Merrell Dow Pharmaceuticals, Inc. v. Thompson, 478 U.S. 804 (1986)
Federal subject matter jurisdiction does not arise from the incorporation of a federal standard into an action under state law unless the standard creates a private federal cause of action.
A child of the Thompsons and a child of the MacTavishes were born with birth defects because of their mothers' consumption of Bendectin during pregnancy. They sued Merrell Dow, which produced the drug, for damages and argued that the drug was misbranded in violation of the Federal Food, Drug, and Cosmetic Act. Merrell Dow successfully removed the case to federal court, at which point Thompson tried to remand to state court because there was no subject-matter jurisdiction. After denying that motion, the court granted Merrell Dow's motion to dismiss on forum non conveniens grounds, but the appellate court reversed.Opinions
- John Paul Stevens (Author)
- Warren Earl Burger
- Lewis Franklin Powell, Jr.
- William Hubbs Rehnquist
- Sandra Day O'Connor
A jury might be able to find that the defendant had acted negligently, even if it had not violated federal law. Federal question jurisdiction does not automatically arise if there is a federal ingredient in a cause of action largely brought under state law. The plaintiffs' rights are not necessarily based on the interpretation of federal law.
- William Joseph Brennan, Jr. (Author)
- Byron Raymond White
- Thurgood Marshall
- Harry Andrew Blackmun
Under Section 1331, federal jurisdiction should not be subject to these limitations, and it may be appropriate even if state law gives rise to the right asserted and the remedy sought by the plaintiff.Case Commentary
Removal is proper only if the case could have been brought originally in federal court, which must be evaluated by examining the facts pled in the plaintiff's complaint. The limits of federal question jurisdiction can be unclear, since it is so loosely defined.
U.S. Supreme CourtMerrell Dow Pharmaceuticals v. Thompson, 478 U.S. 804 (1986)
Merrell Dow Pharmaceuticals, Inc. v. Thompson
Argued April 28, 1986
Decided July 7, 1986
478 U.S. 804
Respondent residents of Canada and respondent residents of Scotland filed separate complaints in an Ohio state court against petitioner Ohio corporation, the manufacturer and distributor of the drug Bendectin, alleging that children were born with deformities as a result of their mothers' ingestion of the drug during pregnancy. Damages were sought on common law theories of negligence, breach of warranty, strict liability, fraud, and gross negligence, and also on the ground that the alleged "misbranding" of the drug in violation of the Federal Food, Drug, and Cosmetic Act (FDCA) represented a "rebuttable presumption" of negligence and the "proximate cause" of the injuries. Petitioner filed a petition for removal of the actions to Federal District Court, alleging that they were founded, in part, on a claim "arising under the laws of the United States." After removal, the cases were consolidated, and the Federal District Court denied respondents' motion to remand to the state court and granted petitioner's motion to dismiss on forum non conveniens grounds. The Court of Appeals reversed. Noting that the FDCA does not create or imply a private right of action, the court held that the causes of action did not arise under federal law, and therefore were improperly removed to federal court.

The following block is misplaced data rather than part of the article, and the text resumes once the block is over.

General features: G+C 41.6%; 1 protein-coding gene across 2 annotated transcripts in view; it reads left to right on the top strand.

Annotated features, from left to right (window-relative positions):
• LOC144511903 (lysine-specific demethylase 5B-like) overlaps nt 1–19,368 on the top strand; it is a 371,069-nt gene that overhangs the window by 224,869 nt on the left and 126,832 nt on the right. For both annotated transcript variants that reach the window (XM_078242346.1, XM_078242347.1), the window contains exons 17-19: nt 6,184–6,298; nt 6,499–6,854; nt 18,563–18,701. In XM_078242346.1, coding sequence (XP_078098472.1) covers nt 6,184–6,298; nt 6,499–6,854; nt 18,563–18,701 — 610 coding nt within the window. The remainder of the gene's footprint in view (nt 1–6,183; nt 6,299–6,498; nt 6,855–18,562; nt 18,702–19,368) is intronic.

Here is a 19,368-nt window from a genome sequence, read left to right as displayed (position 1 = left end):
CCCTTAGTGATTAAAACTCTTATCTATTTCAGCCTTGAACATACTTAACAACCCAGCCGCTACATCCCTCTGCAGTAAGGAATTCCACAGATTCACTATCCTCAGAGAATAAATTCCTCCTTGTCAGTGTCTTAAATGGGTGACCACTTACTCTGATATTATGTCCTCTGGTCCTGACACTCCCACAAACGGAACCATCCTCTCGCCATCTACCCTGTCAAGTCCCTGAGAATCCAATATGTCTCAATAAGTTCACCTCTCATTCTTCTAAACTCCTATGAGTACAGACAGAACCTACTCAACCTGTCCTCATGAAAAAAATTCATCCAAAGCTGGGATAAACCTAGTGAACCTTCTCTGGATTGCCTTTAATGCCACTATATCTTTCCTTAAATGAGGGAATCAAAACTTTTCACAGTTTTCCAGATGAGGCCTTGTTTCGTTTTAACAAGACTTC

Held: A violation of a federal statute as an element of a state cause of action, when Congress has determined that there should be no private federal cause of action for the violation, does not state a claim "arising under the Constitution, laws, or treaties of the United States" within the meaning of 28 U.S.C. § 1331. Thus, here, determining the question of removal jurisdiction by reference to the "well-pleaded complaint," and assuming that there is no federal cause of action for FDCA violations, the cases were improperly removed to the Federal District Court. The assumed congressional determination to preclude federal private remedies for violations of the FDCA is tantamount to a congressional conclusion that a claimed violation of the statute as an element of a state cause of action is insufficiently "substantial" to confer federal question jurisdiction. The asserted federal interest in federal review and the novelty of the question whether the FDCA applies to sales in Canada
and Scotland are not sufficient to give a state-based FDCA claim status as a jurisdiction-triggering federal question. 766 F.2d 1005, affirmed. Pp. 478 U. S. 807-817.
STEVENS, J., delivered the opinion of the Court, in which BURGER, C.J., and POWELL, REHNQUIST, and O'CONNOR, JJ., joined. BRENNAN, J., filed a dissenting opinion, in which WHITE, MARSHALL, and BLACKMUN, JJ., joined, post, p. 478 U. S. 818.